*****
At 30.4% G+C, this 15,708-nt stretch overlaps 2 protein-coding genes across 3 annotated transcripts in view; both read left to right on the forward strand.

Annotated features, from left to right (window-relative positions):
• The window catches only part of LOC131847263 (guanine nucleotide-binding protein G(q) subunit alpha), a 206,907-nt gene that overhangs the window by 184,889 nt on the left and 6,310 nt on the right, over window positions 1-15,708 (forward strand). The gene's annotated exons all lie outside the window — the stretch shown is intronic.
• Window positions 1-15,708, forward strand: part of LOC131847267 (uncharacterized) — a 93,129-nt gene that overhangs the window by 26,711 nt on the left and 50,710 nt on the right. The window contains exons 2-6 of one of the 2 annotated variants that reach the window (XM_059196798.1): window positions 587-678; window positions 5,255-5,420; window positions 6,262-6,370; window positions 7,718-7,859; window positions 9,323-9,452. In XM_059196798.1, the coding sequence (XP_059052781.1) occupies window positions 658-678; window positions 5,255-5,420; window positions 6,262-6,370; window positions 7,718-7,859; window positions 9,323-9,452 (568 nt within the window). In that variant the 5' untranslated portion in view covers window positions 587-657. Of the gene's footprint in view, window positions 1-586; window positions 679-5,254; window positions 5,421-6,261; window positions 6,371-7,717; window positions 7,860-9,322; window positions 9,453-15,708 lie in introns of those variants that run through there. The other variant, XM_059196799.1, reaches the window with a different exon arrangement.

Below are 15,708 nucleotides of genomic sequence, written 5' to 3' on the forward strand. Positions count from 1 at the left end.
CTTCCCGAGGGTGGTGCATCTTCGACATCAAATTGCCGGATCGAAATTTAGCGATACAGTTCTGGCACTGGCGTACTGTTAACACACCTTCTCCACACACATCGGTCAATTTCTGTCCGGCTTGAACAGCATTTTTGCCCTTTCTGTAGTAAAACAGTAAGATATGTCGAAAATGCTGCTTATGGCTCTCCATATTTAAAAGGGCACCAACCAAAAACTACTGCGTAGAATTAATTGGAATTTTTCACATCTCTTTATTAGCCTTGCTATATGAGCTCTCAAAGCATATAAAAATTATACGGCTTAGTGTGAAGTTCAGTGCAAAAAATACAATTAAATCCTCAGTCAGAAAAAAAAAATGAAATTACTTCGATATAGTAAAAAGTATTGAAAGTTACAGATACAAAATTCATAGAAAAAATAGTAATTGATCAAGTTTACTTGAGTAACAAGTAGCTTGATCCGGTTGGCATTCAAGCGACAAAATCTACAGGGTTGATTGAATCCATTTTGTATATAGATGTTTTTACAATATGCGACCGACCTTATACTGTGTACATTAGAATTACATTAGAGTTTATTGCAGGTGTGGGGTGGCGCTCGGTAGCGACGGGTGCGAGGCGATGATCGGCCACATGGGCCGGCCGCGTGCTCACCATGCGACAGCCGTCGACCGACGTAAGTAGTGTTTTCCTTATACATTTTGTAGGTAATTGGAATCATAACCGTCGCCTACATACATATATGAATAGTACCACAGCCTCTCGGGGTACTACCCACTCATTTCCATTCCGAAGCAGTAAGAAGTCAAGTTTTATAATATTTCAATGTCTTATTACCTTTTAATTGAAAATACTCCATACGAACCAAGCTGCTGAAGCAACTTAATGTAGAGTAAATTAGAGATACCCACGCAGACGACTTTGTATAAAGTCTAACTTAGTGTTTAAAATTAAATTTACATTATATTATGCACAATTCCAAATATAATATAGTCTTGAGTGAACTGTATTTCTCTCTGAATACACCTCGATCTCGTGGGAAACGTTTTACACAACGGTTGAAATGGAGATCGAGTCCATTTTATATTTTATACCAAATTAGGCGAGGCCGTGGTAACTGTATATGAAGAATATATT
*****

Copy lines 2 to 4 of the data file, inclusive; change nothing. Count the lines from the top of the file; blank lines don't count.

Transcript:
Annotated features, from left to right (window-relative positions):
• The window catches only part of LOC131847263 (guanine nucleotide-binding protein G(q) subunit alpha), a 206,907-nt gene that overhangs the window by 184,889 nt on the left and 6,310 nt on the right, over window positions 1-15,708 (forward strand). The gene's annotated exons all lie outside the window — the stretch shown is intronic.
• Window positions 1-15,708, forward strand: part of LOC131847267 (uncharacterized) — a 93,129-nt gene that overhangs the window by 26,711 nt on the left and 50,710 nt on the right. The window contains exons 2-6 of one of the 2 annotated variants that reach the window (XM_059196798.1): window positions 587-678; window positions 5,255-5,420; window positions 6,262-6,370; window positions 7,718-7,859; window positions 9,323-9,452. In XM_059196798.1, the coding sequence (XP_059052781.1) occupies window positions 658-678; window positions 5,255-5,420; window positions 6,262-6,370; window positions 7,718-7,859; window positions 9,323-9,452 (568 nt within the window). In that variant the 5' untranslated portion in view covers window positions 587-657. Of the gene's footprint in view, window positions 1-586; window positions 679-5,254; window positions 5,421-6,261; window positions 6,371-7,717; window positions 7,860-9,322; window positions 9,453-15,708 lie in introns of those variants that run through there. The other variant, XM_059196799.1, reaches the window with a different exon arrangement.